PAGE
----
What a good week for good wine and the promise of good things to come.
I wandered in to my local bottleshop to grab something for dinner (yeah, there was food involved too) and I was grabbed by Cameron, the manager. “Mate, I’ve got a couple you should try. I know you love chardonnay. I’ve got this fantastic French chardy coming in next week,” he said as he poured me a taster.
“That’s pretty bloody good,” I said. And it was.
“You interested in some?”
Then he poured me some Spanish red (the week involved more than its fair share of tempranillo anyway).
“This is a cracker,” he said. And it was.
“I’ll get me some of that when it comes in, meanwhile I think I’ll have pinot with dinner. What’s good?”
Cameron suggested a 2010 Roland Masse pinot from the Yarra Valley at about 20 bucks.
Dinner was a plate of nibbly things … toasted onion and caraway sourdough, spinach dip, beetroot dip, prosciutto, artichoke hearts, Spanish anchovies, cheese-stuffed chillis, smoked ocean trout … whatever, there was a bit of it … and the pinot (well I had to cover all the food groups) was the perfect foil.
It’s drinking beautifully. There’s a bit of cherry up front (yeah, it is cherry season and I picked that … the smell that is, not the cherries). It has just enough oak and hangs around in the mouth … I reckon that’s called length (it’s 13%, the alcohol, not the length). I know that it’s selling well at Vintage Cellars and stocks are dwindling, so if you fancy it … and you will ... be quick.
The following night, I revisited the Florian Mollet Sancerre (about 24 bucks), which I’d first had on the weekend.
The second time was better than the first.
It really is intense and quite flowery on the nose and, for me, a hint of sweetness (just enough). After it’s been open for a while, there’s a bit of vanilla happening and lots of fruit (take your pick … smoking rollies doesn’t help my palate) and the taste lingers well in the mouth.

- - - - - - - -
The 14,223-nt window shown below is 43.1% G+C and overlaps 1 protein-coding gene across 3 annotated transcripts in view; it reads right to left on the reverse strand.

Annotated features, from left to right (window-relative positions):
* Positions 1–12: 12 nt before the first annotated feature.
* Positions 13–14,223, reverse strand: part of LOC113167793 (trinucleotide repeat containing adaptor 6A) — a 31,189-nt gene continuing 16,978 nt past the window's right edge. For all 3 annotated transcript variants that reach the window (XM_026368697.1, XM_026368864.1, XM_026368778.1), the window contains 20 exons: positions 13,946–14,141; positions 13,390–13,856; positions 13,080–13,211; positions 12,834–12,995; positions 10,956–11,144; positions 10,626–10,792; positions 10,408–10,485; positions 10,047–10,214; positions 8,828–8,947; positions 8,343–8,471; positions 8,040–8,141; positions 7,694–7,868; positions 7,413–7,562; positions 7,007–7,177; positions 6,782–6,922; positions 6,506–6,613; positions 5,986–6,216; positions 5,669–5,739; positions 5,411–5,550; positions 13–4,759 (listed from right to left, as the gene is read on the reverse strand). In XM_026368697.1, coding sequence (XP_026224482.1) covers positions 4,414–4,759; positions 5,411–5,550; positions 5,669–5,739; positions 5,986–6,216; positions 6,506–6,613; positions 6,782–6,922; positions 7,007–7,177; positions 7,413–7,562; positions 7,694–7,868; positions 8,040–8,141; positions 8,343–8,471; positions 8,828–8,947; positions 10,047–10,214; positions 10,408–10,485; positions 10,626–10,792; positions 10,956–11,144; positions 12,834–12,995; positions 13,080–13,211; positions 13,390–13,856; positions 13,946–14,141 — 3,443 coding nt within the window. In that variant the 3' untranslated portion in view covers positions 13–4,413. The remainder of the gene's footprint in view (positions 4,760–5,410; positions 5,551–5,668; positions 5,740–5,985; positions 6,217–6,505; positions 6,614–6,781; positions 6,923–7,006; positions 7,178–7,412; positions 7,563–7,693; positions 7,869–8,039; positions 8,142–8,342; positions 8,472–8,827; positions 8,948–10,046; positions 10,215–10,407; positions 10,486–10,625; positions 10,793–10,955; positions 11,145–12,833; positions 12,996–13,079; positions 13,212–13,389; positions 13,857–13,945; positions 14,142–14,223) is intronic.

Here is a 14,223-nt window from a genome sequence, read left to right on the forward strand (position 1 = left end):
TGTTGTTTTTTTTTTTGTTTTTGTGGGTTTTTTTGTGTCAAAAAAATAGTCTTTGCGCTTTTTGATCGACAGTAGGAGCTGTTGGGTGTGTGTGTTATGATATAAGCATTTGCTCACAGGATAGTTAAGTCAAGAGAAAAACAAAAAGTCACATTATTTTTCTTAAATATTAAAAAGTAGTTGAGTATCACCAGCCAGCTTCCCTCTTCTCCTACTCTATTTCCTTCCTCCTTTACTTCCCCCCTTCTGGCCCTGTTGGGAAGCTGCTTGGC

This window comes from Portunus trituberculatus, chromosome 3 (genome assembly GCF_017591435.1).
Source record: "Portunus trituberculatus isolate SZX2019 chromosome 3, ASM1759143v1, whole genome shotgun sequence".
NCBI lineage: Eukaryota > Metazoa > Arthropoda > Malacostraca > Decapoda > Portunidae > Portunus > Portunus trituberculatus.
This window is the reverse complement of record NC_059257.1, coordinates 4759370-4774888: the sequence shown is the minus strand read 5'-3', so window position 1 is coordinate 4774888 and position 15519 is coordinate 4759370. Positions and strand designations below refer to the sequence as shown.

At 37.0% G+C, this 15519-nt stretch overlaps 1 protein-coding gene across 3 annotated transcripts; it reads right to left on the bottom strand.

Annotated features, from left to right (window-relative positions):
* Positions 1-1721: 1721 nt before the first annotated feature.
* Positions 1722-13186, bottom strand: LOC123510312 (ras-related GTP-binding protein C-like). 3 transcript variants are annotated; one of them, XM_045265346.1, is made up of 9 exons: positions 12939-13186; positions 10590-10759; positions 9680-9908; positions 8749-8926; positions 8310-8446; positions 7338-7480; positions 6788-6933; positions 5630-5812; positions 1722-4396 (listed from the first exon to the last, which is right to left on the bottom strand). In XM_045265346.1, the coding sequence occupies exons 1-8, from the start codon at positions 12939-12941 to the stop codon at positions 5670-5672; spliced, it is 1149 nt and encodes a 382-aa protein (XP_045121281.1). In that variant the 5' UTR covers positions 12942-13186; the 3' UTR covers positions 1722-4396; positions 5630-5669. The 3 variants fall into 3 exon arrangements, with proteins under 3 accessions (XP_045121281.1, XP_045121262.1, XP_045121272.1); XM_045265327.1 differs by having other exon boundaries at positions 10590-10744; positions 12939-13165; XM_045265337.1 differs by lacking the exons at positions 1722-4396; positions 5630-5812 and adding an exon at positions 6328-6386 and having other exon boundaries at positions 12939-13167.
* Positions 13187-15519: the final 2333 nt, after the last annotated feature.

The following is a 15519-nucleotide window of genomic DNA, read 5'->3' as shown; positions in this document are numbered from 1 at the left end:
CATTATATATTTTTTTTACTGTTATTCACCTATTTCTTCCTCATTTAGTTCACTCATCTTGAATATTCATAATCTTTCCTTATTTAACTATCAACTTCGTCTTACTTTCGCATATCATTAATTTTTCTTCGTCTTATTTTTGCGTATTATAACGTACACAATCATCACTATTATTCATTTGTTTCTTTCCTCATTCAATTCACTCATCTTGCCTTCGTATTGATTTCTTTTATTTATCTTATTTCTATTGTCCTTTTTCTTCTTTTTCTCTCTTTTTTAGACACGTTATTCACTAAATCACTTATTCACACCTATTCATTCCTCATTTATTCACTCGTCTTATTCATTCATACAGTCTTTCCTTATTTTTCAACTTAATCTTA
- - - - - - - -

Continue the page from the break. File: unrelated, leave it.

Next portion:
Simply, it’s a bloody great drink and was destined to be my drinking highlight of the week … not so.
I was at home at lunchtime on Wednesday and wondering what sort of wine I’d have with dinner. Then I thought, I have a box of Italian wines under the dining room sideboard. They’ve been there for about three years (it’s a well-sealed pine box, so the storage is OK), so I grabbed one for the fridge.
I opted for a simple pasta dish for dinner … garlic, fresh diced tomatoes, some yellow capsicum sliced finely, Spanish anchovies, rocket leaves and some fresh basil, plenty of olive oil and a splash of the pasta water ... served with some freshly grated Parmigiano-Reggiano.
If the pasta was good … and it was bloody good … then the wine – a 2007 Bollini Pinot Grigio Trentino – was an absolute bloody cracker.
I’ve seen it described as the “ultimate aperitif wine” … or how about “the fresh, refined style is ideal for frequent, casual consumption”? Frequent? That’s my kind of wine.
It’s fragrant, lively, crisp, fruity, flinty and oh so clean in the mouth. And there’s just enough acid. I reckon it would go well with any sort of food. Without question, for me it was the wine highlight of the week in a week where there were some highlight-worthy beauties on the table.
BACK TO BASICS
I had catch-up lunch the other day with a friend. We chose a local café, one that has recently changed hands.
After Alex and John sold the operation, business fell off, as it does when things change.
I thought, bugger it, I haven’t eaten there since the new owners moved in … so get it on.
I ordered a pot of English breakfast tea and a dish called the charcuterie board. My friend, who has an appetite like six people, ordered a garlic prawn entrée, the rabbit pie and a glass of orange juice. Yeah, right, no alcohol.
The drinks (it’s funny saying that when it’s not a reference to wine) arrived, closely followed by the waiter. “Sorry, but we are out of rabbit pie. Can I get you something else?”
“Yeah, a menu thanks.” Pretty basic, I would have thought.
After ordering a steak sandwich, we settled for a chat … which was interrupted this time by a waitress. “Sorry, but the prawns are just part of the entrée. It’s three parts from a choice of five.” I can’t remember the other parts, but the order went through.
Again we settled for a chat.
My pot of tea came without a strainer, so it was a less-then-pleasant dusty cup of tea. Pretty basic, that.